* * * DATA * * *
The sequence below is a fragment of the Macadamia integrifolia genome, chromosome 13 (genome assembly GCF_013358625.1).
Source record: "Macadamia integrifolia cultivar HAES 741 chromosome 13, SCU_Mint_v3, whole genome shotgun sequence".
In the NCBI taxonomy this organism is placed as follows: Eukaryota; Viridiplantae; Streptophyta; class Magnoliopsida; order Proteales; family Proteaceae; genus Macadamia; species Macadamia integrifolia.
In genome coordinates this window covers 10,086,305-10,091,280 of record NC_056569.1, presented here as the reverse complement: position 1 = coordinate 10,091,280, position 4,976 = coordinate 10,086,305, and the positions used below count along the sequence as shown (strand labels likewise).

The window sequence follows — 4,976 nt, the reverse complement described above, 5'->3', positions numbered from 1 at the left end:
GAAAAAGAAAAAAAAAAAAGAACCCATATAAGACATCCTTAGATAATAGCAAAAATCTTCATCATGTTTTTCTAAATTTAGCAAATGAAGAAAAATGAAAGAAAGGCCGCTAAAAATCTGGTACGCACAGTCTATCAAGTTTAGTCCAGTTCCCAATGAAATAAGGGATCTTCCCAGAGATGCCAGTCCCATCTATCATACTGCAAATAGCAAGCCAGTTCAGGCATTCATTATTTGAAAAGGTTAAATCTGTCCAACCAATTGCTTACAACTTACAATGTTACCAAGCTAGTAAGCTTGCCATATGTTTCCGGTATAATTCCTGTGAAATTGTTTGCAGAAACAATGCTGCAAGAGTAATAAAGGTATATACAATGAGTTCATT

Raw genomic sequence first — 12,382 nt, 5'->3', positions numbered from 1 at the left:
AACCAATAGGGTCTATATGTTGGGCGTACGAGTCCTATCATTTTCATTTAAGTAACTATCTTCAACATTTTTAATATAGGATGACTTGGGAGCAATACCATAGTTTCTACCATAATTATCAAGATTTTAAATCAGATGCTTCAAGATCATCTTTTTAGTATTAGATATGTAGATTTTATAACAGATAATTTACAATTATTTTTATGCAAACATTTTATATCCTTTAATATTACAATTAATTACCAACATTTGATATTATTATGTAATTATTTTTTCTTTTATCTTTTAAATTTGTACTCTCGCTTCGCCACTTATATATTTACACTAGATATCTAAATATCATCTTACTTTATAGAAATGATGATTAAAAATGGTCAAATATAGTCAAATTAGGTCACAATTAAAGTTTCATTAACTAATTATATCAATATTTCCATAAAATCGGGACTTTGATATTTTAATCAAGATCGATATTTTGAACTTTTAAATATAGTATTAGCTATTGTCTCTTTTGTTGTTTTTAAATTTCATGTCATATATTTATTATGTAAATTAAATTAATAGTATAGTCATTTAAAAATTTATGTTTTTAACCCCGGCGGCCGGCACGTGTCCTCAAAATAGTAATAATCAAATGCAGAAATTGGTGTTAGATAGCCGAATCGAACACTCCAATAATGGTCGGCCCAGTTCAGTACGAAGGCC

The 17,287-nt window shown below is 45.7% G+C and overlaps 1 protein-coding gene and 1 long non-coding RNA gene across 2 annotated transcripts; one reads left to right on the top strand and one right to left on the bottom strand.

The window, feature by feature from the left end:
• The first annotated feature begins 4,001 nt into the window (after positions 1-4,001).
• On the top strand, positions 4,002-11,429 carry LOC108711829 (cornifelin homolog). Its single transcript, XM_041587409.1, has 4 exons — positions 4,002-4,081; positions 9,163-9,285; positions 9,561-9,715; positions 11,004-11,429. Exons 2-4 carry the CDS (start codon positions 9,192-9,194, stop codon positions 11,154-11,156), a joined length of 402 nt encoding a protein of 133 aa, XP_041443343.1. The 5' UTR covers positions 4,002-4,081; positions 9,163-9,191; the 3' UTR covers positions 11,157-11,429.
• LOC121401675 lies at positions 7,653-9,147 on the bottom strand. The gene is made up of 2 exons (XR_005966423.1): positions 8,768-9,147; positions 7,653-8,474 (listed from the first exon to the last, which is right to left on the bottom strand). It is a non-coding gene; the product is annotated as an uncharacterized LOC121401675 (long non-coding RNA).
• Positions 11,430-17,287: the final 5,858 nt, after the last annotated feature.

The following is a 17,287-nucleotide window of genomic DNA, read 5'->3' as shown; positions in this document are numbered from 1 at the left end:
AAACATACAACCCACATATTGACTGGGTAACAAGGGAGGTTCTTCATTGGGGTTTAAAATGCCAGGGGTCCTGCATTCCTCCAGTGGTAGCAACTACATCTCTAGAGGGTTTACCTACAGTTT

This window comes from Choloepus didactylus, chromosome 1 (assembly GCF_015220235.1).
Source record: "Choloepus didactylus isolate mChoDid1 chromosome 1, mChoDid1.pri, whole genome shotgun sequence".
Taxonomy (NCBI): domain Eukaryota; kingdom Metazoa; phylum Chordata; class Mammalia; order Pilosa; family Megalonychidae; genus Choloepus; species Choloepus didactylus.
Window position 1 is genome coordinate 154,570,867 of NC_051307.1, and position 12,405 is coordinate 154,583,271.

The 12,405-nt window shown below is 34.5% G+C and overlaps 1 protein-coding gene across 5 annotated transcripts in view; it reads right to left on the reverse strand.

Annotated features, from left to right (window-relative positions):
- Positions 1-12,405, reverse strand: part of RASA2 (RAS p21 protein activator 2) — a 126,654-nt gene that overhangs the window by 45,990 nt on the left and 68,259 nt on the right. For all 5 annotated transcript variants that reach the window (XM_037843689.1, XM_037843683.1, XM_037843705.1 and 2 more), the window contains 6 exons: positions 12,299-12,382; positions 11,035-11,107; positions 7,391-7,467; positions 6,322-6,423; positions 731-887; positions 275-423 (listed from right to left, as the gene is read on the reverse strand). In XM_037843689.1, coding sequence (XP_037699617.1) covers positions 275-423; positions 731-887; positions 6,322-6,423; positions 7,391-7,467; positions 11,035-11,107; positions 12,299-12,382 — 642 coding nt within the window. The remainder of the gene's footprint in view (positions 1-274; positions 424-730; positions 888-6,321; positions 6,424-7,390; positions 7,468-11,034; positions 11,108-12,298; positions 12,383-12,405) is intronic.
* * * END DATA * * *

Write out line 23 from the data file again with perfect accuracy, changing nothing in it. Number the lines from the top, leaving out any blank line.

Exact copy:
- Positions 1-12,405, reverse strand: part of RASA2 (RAS p21 protein activator 2) — a 126,654-nt gene that overhangs the window by 45,990 nt on the left and 68,259 nt on the right. For all 5 annotated transcript variants that reach the window (XM_037843689.1, XM_037843683.1, XM_037843705.1 and 2 more), the window contains 6 exons: positions 12,299-12,382; positions 11,035-11,107; positions 7,391-7,467; positions 6,322-6,423; positions 731-887; positions 275-423 (listed from right to left, as the gene is read on the reverse strand). In XM_037843689.1, coding sequence (XP_037699617.1) covers positions 275-423; positions 731-887; positions 6,322-6,423; positions 7,391-7,467; positions 11,035-11,107; positions 12,299-12,382 — 642 coding nt within the window. The remainder of the gene's footprint in view (positions 1-274; positions 424-730; positions 888-6,321; positions 6,424-7,390; positions 7,468-11,034; positions 11,108-12,298; positions 12,383-12,405) is intronic.